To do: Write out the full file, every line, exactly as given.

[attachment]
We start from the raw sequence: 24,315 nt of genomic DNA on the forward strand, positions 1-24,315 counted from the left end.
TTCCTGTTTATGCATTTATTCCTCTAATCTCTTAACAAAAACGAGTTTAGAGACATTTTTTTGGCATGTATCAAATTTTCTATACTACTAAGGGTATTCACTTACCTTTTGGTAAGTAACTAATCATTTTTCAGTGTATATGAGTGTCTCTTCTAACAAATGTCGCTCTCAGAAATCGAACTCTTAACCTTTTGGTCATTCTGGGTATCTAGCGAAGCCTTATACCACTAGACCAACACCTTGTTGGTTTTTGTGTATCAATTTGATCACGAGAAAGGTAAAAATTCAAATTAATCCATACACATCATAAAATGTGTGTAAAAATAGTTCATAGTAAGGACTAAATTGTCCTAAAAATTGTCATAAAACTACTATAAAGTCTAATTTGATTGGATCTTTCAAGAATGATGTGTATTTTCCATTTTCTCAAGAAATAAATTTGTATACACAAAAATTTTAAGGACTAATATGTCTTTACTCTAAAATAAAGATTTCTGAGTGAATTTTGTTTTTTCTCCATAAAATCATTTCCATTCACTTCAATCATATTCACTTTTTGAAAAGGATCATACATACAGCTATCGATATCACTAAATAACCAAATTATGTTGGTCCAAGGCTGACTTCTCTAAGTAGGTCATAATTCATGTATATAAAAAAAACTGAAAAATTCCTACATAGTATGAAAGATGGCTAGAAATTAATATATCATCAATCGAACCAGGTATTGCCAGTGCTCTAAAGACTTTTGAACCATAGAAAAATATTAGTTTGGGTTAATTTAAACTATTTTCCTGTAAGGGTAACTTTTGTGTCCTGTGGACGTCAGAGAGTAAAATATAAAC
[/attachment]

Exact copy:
We start from the raw sequence: 24,315 nt of genomic DNA on the forward strand, positions 1-24,315 counted from the left end.
TTCCTGTTTATGCATTTATTCCTCTAATCTCTTAACAAAAACGAGTTTAGAGACATTTTTTTGGCATGTATCAAATTTTCTATACTACTAAGGGTATTCACTTACCTTTTGGTAAGTAACTAATCATTTTTCAGTGTATATGAGTGTCTCTTCTAACAAATGTCGCTCTCAGAAATCGAACTCTTAACCTTTTGGTCATTCTGGGTATCTAGCGAAGCCTTATACCACTAGACCAACACCTTGTTGGTTTTTGTGTATCAATTTGATCACGAGAAAGGTAAAAATTCAAATTAATCCATACACATCATAAAATGTGTGTAAAAATAGTTCATAGTAAGGACTAAATTGTCCTAAAAATTGTCATAAAACTACTATAAAGTCTAATTTGATTGGATCTTTCAAGAATGATGTGTATTTTCCATTTTCTCAAGAAATAAATTTGTATACACAAAAATTTTAAGGACTAATATGTCTTTACTCTAAAATAAAGATTTCTGAGTGAATTTTGTTTTTTCTCCATAAAATCATTTCCATTCACTTCAATCATATTCACTTTTTGAAAAGGATCATACATACAGCTATCGATATCACTAAATAACCAAATTATGTTGGTCCAAGGCTGACTTCTCTAAGTAGGTCATAATTCATGTATATAAAAAAAACTGAAAAATTCCTACATAGTATGAAAGATGGCTAGAAATTAATATATCATCAATCGAACCAGGTATTGCCAGTGCTCTAAAGACTTTTGAACCATAGAAAAATATTAGTTTGGGTTAATTTAAACTATTTTCCTGTAAGGGTAACTTTTGTGTCCTGTGGACGTCAGAGAGTAAAATATAAAC